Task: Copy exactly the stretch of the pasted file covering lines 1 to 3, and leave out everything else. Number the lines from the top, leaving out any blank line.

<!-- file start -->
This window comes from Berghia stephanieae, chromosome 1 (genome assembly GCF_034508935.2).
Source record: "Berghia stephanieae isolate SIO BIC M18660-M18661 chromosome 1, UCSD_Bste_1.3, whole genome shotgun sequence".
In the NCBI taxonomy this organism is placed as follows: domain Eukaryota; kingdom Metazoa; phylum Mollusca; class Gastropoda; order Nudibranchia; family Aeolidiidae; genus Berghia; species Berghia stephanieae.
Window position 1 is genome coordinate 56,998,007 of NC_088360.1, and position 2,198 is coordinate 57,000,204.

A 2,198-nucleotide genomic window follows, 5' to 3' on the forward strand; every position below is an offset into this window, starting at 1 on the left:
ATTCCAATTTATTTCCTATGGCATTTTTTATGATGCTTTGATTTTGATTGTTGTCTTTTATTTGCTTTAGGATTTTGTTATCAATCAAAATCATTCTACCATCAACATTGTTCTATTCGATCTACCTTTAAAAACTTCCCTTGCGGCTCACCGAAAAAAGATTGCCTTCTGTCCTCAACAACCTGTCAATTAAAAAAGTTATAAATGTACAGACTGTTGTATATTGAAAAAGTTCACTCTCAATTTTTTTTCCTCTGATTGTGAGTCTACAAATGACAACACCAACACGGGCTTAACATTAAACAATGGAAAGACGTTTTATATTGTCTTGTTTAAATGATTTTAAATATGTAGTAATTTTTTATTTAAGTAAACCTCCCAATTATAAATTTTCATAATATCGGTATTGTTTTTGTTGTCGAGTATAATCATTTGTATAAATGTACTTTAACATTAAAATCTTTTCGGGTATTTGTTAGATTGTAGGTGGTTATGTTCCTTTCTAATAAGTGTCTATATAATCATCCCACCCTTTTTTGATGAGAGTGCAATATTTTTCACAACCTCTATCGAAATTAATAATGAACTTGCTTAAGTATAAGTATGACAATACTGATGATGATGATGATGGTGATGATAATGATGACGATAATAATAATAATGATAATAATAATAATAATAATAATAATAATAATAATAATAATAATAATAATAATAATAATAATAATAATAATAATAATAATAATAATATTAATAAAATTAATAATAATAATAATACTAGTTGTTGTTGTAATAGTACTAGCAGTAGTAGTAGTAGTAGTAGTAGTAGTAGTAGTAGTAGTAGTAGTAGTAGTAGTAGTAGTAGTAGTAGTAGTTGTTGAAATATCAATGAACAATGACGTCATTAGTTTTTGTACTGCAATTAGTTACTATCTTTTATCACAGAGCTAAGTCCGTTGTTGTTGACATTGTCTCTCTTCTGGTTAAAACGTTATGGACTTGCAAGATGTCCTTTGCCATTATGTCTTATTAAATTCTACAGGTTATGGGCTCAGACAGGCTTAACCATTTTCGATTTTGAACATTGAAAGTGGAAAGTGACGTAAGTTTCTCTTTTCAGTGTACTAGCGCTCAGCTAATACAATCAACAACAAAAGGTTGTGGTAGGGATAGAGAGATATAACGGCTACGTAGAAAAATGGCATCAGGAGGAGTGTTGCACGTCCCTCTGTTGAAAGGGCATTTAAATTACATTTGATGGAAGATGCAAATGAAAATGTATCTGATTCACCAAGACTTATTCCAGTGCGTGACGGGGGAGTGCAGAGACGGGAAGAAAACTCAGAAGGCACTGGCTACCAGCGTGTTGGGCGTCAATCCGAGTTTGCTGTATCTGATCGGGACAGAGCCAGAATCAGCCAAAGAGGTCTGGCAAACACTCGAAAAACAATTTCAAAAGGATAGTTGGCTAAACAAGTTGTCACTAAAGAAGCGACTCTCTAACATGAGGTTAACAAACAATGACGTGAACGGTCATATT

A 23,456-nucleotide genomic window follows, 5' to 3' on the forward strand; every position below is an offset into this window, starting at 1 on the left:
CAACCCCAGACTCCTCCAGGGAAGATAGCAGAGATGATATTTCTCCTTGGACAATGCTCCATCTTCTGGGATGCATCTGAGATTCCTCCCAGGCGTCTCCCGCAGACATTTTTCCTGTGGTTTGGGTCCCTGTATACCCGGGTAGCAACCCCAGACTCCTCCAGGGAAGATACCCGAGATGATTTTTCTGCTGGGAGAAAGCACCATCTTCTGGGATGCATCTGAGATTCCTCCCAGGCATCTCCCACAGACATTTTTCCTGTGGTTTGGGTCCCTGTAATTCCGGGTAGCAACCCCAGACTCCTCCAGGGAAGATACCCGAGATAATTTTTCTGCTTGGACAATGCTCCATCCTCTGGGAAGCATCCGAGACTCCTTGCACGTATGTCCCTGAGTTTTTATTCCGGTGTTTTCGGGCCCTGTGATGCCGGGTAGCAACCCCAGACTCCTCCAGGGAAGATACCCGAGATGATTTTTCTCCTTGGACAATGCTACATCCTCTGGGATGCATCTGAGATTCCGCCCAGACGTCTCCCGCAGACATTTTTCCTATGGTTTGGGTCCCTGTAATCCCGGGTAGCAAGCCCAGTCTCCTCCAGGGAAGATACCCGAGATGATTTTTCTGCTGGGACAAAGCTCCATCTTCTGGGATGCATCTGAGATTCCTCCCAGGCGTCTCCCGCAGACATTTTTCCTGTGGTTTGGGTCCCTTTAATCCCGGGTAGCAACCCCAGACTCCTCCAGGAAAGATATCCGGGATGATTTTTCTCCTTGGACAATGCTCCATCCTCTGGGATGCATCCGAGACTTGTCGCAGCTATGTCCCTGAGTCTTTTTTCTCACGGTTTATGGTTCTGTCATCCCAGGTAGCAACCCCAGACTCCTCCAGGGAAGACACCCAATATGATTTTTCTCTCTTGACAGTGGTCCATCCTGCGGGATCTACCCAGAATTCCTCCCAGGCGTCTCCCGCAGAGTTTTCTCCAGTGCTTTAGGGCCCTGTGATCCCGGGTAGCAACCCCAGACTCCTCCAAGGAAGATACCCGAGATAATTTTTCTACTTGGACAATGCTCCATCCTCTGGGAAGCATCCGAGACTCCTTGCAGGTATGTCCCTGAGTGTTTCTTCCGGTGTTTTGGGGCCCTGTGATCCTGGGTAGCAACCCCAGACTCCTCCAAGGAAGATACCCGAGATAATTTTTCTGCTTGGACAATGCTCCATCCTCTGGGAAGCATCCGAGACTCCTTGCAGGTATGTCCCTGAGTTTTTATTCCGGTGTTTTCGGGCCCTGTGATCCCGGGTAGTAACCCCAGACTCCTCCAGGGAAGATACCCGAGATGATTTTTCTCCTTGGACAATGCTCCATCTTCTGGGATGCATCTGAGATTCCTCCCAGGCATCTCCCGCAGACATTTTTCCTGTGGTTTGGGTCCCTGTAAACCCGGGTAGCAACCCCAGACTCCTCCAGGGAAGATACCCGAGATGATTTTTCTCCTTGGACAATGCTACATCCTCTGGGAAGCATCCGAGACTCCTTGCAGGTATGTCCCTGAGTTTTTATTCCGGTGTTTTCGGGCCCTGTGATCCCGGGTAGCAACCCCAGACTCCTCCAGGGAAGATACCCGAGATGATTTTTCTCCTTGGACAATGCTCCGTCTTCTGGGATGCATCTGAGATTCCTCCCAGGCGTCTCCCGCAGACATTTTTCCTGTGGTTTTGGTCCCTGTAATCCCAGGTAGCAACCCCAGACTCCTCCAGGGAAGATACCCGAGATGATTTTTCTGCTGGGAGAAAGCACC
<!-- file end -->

This window comes from Berghia stephanieae, chromosome 1 (genome assembly GCF_034508935.2).
Source record: "Berghia stephanieae isolate SIO BIC M18660-M18661 chromosome 1, UCSD_Bste_1.3, whole genome shotgun sequence".
In the NCBI taxonomy this organism is placed as follows: domain Eukaryota; kingdom Metazoa; phylum Mollusca; class Gastropoda; order Nudibranchia; family Aeolidiidae; genus Berghia; species Berghia stephanieae.